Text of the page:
As you stand outside the large rammed-earth entrance of the Table of Dignity, your breath begins to calm. The arch invites you in, surrounds you with the colorful murals depicting a friend or neighbor picking and gathering her crop, and celebrates the “Dignity” and “Justicia” in an honest and long days work. Once inside, you are invited to sit down around the large community table situated amidst a zen-like stretch of decomposed granite. Under the pergola that will one day be covered in the newly-planted grapevines, you can almost forget you are sitting in the middle of the 150-acre Orange County Fair.
What is further striking is the juxtaposition of the calm feeling the memorial imparts with the harshness of the history it represents. Standing in stark contrast to the concepts of justice and dignity is the history of our ethnically diverse farm workers in Orange County, and the tremendous prejudice and violence they endured.
A little known pocket of Orange County’s history involves the 1936 Citrus Strike. Orange County was not immune to the labor strife of the 1930s, and by June of 1936 the thousands of citrus pickers -- largely Mexican nationals -- organized to strike against the low pay and oppressive working conditions. Their wives and families banded together to help each other and to prevent growers from entering their “colonias” to hire scabs.
The growers responded by enlisting the sheriff, who deputized the growers and local businessmen. By July, riots began breaking out. The growers used tear gas and axes to break up meetings of strikers, and targeted businesses willing to sell goods to strikers’ families. After a deputy was attacked, hundreds of strikers were arrested. At one point, the sheriff ordered a standing “shoot to kill” order to the anti-strike guards. After a month of violence and conflict, an agreement was reached and the strike ended.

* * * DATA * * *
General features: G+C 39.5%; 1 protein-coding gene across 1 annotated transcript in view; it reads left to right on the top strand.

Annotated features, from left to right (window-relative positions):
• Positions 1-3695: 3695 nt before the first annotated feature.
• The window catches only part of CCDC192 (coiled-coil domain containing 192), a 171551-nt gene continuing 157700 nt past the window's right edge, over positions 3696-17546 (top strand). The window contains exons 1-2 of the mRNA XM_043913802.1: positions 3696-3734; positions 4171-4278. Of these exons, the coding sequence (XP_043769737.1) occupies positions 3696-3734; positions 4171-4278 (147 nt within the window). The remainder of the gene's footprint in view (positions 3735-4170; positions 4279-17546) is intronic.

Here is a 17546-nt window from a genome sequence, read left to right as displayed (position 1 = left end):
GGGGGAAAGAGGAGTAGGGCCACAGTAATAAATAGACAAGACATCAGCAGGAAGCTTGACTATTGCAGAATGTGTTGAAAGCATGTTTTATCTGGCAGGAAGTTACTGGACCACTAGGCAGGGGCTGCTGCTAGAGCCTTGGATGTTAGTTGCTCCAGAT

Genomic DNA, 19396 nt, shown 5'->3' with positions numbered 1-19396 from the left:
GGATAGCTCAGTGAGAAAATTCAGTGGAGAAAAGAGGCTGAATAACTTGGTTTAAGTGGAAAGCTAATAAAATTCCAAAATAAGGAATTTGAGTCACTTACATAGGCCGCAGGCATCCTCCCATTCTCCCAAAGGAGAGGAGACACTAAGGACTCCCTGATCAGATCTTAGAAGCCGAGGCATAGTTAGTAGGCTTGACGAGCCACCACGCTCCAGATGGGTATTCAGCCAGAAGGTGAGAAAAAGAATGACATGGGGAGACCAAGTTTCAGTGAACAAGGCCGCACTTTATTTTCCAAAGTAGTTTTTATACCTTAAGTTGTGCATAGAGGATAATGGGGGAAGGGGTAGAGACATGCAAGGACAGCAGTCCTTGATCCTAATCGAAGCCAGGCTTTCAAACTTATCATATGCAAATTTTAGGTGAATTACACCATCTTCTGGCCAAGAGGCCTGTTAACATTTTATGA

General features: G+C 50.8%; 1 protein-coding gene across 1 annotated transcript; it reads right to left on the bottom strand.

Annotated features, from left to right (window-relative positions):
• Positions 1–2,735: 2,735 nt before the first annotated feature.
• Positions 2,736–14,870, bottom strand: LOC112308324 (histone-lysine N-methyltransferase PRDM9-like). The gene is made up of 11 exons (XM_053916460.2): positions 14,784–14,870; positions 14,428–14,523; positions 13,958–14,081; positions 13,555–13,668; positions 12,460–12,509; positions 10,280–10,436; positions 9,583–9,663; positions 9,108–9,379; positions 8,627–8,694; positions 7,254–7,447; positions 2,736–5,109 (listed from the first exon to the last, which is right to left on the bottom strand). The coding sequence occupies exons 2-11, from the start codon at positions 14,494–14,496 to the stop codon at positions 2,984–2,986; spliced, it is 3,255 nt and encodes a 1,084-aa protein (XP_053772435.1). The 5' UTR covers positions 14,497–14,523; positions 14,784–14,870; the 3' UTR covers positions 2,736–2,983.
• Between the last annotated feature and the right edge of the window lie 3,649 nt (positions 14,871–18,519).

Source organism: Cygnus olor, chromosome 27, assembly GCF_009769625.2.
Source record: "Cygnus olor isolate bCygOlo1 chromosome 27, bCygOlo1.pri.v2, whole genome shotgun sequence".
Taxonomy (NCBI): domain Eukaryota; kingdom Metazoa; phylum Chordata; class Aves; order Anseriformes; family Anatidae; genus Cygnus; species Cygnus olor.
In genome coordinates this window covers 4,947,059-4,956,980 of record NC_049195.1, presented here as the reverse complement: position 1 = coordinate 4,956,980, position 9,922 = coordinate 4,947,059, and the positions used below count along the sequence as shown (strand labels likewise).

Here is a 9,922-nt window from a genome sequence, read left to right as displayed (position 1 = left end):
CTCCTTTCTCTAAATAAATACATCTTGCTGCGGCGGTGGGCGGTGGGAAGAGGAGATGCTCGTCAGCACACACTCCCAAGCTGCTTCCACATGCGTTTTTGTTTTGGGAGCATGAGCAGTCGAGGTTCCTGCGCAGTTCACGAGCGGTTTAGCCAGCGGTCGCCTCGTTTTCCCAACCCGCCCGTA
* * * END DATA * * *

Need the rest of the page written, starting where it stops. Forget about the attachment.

This incident is just one example of the historical struggles our agricultural workers faced in the field and beyond. The Board of Directors of the Orange County Fair decided to highlight the sacrifice of these men and women by commissioning a public art installation that pays tribute to the blood, sweat and tears shed by the often faceless, nameless agricultural farm worker.
This Friday, please join us as we officially unveil the Table of Dignity on your Orange County Fairgrounds. If you cannot make it, consider bringing your family to experience this living and breathing tribute to those that stand for fairness and dignity in our community.
The official unveiling is Friday, August 25, 2017 at 10:00 a.m. at the Centennial Farm. Admission is free, but please RSVP at www.ocfair.com under the “Events” tab. The Orange County Fairgrounds hosts over 100,000 schoolchildren each year at its educational centers including the Centennial Farm, Heroes Hall and the Table of Dignity. It is open Monday – Friday 1-4 p.m. and Saturday and Sunday from 9 a.m. to 4:00 p.m.
Read keynote address at public unveiling ceremony here.
Ashleigh Aitken is a board member for the Orange County Fair and Events Center.
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